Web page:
Sitting Bull is remembered as a Sioux leader who united his people against the oppression and injustice of the white men. He had a distrust of the white people around him and often tried to avoid confrontation with them rather than engage in outright acts of hostility.
The Tribal Leader’s Early Life
Born Tatanka Iyotake, Sitting Bull became a warrior at the age of 14, joining a war party and earning a reputation for fearlessness. Shortly, he came to lead the Strong Heart division of the Sioux warriors. His Sioux tribe, the Teton Sioux had little to do with the white men while Sitting Bull was growing up, so his main focus was to expand the tribe’s hunting grounds into the west.
The Minnesota Massacre dragged Sitting Bull and the Teton Sioux into conflict with the white men, and they engaged in skirmishes with one another over the next few years. His first contact with the invading settlers and soldiers started what would become a deep distrust of them that ran through his entire life.
Sitting Bull Takes the Reins of the Sioux Nation
The Sioux warrior was more than just a courageous fighter. He was also deeply concerned about the welfare of his tribe, and he participated in the Silent Eaters group. Their goal was to work for the good of the entire tribe. Recognized for his leadership, compassion and courage, Sitting Bull was made the principal leader of those Sioux who hunted into the northern lands.
Crazy Horse, the Oglala Sioux leader, took up the second-in-command role under him. A year later, in 1867, Sitting Bull was made the principal chieftain for the entire Sioux Nation. The following year, he set up a reservation for his people by agreeing to The Second Treaty of Fort Laramie.
When gold was discovered on the lands, white settlers flooded the area and peace became difficult to maintain. The US government siding with the encroaching gold rushers, ordered the Sioux to the back of their reservation during a bitter winter. They only gave them a short window in which to move their people, and Sitting Bull knew it was impossible to obey their command.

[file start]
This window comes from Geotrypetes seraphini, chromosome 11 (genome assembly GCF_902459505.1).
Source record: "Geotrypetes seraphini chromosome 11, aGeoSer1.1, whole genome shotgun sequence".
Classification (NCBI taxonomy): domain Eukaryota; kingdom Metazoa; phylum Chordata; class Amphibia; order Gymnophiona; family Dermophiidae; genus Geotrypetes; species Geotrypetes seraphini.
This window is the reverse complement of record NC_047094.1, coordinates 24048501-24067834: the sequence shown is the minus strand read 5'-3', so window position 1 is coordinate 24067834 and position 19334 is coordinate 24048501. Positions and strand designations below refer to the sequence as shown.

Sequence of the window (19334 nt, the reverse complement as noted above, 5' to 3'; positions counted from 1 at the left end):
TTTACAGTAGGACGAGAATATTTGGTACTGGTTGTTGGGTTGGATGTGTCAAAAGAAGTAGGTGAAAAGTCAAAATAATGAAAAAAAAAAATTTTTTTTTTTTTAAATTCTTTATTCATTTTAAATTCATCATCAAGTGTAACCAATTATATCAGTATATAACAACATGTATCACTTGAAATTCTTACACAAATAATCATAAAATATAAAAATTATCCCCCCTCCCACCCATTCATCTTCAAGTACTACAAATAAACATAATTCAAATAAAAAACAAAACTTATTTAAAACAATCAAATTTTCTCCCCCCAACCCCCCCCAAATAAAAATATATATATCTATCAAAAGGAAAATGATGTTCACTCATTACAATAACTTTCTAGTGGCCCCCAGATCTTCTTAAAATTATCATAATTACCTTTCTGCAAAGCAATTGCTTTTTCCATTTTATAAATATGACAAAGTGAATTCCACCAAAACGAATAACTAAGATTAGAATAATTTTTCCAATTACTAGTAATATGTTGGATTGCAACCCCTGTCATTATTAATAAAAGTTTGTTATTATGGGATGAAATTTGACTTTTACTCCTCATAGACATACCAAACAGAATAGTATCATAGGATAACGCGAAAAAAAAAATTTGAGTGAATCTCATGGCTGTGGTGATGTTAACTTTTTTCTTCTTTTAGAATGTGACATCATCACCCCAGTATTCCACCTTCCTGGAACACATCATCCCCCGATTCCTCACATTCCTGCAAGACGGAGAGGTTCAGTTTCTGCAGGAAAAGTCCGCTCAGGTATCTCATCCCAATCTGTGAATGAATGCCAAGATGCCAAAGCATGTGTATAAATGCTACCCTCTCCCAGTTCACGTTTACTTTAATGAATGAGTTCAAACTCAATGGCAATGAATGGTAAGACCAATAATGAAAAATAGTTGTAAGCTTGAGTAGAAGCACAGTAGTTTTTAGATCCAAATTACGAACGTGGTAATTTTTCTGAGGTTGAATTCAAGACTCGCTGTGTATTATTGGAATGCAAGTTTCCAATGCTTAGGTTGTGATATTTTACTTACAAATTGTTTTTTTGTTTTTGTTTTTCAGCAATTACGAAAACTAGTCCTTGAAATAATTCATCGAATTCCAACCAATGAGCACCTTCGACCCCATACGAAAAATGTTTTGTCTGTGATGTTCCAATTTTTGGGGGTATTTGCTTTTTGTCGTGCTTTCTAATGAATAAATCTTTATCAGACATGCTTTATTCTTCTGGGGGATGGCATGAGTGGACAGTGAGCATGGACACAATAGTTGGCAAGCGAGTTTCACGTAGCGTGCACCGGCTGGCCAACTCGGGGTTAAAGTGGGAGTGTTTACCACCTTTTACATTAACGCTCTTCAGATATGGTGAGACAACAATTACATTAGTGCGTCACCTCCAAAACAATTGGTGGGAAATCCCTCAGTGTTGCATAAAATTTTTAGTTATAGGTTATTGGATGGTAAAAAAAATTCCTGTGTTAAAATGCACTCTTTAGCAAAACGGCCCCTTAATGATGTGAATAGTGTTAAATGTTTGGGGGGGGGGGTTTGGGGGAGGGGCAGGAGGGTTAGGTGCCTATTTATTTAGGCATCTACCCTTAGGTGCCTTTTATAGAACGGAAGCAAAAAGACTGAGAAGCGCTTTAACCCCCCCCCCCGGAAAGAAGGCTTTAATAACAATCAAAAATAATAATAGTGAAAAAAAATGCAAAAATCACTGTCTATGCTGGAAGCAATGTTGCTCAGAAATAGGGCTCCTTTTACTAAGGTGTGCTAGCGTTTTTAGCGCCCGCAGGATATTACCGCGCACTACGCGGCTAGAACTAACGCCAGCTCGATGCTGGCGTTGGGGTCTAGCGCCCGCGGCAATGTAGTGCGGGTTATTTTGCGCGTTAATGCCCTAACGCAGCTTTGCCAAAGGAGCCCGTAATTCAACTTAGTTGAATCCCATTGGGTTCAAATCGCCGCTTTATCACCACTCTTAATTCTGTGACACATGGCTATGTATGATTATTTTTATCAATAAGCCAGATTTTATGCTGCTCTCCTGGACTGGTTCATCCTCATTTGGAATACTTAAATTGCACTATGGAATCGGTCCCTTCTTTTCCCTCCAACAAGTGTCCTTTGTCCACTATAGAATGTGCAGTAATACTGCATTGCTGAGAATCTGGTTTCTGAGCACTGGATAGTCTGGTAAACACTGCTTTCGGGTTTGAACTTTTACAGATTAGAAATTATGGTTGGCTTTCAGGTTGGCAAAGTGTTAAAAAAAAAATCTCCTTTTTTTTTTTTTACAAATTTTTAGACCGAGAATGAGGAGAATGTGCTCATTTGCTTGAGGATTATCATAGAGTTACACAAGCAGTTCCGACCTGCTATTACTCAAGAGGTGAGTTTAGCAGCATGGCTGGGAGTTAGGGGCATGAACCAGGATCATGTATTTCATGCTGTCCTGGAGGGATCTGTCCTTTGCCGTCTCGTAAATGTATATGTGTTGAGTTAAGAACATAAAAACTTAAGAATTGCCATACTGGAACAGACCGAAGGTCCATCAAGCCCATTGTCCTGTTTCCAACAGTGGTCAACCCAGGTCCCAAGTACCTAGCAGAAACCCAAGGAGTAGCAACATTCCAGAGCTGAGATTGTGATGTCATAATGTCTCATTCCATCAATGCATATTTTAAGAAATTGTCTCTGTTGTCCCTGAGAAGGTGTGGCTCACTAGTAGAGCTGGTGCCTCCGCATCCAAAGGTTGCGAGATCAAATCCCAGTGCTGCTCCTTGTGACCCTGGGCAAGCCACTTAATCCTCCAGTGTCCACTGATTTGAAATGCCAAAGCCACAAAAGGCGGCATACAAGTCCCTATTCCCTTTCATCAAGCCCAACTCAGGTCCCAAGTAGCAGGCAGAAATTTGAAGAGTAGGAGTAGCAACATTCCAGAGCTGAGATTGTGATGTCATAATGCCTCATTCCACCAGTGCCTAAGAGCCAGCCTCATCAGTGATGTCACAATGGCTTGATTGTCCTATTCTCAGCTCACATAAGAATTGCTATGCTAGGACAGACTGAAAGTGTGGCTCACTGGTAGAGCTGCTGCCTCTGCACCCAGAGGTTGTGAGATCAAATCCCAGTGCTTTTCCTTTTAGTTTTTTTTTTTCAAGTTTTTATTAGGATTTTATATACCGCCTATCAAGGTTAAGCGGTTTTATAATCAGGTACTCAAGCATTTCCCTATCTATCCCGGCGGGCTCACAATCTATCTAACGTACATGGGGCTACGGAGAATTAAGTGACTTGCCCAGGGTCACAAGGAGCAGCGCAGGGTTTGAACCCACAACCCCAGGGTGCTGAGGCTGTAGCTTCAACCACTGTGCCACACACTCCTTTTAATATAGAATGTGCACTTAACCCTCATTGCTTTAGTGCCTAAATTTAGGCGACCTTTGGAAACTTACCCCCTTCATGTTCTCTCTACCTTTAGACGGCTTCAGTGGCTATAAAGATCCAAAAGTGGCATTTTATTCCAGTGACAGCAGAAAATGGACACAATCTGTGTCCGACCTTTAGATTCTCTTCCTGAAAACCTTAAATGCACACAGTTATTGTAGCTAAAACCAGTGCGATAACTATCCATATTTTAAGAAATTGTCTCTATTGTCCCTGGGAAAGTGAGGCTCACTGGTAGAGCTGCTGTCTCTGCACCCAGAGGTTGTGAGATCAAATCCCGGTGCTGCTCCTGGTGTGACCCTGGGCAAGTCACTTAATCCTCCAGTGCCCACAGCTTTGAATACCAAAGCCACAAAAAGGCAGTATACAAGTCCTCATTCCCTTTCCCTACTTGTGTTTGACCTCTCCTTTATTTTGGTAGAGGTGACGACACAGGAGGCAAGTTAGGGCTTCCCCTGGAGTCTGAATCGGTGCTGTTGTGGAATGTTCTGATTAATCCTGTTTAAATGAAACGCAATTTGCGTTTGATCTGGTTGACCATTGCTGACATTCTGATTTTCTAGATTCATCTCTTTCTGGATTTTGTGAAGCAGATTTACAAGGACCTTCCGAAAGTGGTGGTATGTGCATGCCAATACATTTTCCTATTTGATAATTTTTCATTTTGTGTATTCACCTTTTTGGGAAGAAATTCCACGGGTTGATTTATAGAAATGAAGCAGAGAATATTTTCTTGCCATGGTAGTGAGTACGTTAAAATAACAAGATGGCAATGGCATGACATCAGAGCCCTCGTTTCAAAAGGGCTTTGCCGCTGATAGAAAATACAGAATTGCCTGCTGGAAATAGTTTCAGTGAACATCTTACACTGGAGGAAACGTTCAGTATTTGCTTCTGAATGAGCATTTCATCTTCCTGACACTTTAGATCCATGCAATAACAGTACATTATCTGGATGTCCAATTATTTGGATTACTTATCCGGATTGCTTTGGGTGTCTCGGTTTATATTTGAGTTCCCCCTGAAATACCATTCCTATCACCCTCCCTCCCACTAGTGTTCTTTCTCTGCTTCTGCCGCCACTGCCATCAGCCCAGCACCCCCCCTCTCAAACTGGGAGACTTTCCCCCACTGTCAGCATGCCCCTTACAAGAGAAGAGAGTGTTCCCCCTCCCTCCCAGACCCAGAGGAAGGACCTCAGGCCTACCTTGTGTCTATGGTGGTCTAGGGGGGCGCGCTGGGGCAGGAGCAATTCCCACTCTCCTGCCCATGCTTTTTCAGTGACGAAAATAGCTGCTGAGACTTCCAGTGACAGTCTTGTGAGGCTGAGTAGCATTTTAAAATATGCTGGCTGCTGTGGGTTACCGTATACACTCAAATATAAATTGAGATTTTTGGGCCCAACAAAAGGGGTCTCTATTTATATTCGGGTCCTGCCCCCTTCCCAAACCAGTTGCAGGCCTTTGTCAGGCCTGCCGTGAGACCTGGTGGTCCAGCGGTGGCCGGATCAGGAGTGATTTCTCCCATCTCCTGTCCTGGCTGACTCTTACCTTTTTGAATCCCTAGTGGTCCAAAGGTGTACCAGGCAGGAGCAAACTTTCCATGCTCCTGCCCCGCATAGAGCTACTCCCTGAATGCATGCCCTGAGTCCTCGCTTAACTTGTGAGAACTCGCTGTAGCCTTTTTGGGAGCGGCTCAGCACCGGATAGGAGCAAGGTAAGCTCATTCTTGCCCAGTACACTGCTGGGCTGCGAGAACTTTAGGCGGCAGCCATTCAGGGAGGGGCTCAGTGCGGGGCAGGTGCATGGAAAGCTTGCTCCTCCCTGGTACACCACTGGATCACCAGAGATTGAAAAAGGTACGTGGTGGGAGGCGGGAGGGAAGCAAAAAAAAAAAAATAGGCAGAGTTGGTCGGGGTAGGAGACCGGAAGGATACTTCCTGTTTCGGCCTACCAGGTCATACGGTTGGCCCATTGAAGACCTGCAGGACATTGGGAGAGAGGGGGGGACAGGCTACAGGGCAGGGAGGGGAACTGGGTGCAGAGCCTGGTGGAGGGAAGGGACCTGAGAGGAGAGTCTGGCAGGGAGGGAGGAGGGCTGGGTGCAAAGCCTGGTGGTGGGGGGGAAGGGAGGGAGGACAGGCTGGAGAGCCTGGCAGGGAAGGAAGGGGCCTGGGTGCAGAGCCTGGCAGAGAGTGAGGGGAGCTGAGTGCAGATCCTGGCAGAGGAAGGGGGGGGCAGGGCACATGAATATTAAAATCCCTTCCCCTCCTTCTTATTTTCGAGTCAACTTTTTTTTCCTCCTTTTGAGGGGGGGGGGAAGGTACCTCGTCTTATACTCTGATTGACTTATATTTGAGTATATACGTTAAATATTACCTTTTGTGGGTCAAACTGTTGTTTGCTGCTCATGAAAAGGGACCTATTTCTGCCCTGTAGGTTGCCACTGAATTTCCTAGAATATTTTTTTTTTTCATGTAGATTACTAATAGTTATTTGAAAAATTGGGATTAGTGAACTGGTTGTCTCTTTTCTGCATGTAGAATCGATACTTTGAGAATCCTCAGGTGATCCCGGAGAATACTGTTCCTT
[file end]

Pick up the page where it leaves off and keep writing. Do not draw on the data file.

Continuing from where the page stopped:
General George Crook marched his men against Sitting Bull, who had gathered the forces of the Sioux, Cheyenne and Arapaho. The tribal leader forced Crook and his men to retreat, then moved his warriors to Little Bighorn River. There, he went into a deep trance and came out with a vision for his people. He prophesied that the bodies of white soldiers would fill his camp, and he was proven correct when he utterly annihilated General Armstrong Custer as the Battle of Little Bighorn.
The End of a Legend
While Sitting Bull had claimed that victory, he knew white sentiment would be against him and his people, so he took all he could with him across the border to Canada. The Canadian government simply tolerated the American Indians presence there. They didn’t have the resources to feed the natives who had come to their lands with nothing and were starving to death. At the brink of starvation, Sitting Bull finally surrendered and gave up his leadership position to live among the whites.
For a while, he traveled with the Buffalo Bill Wild West show, but the disrespect he endured there made him realize he could not stay. While among the white people, he fought for American Indian rights, trying to keep his people from selling their lands.
He gained international attention while traveling with the western show, but he still yearned to be with his people and fight by their side. When the Ghost Dance religion made its way across the West, Sitting Bulls’ interest was piqued. The religion promoted peaceful coexistence, a giving up of the ways of the white man, and a constant ritual of praying and dancing.
Sitting Bull, with a small group of fellow natives, traveled to Pine Ridge, South Dakota to meet the progenitor of the Ghost Dance in person. He was stopped by a group of soldiers and police, who, in their attempt to arrest him, shot him and his men.
Sitting Bull was initially buried at Fort Yates, but his body was later exhumed and moved to his birthplace in South Dakota, where a memorial now stands to commemorate him. He is perhaps the best known leader of any American Indian people, and his leadership brought together not just the Sioux, but also many other tribal nations for a short period. He left behind a lasting legacy of the impact of one man committed to protecting his people.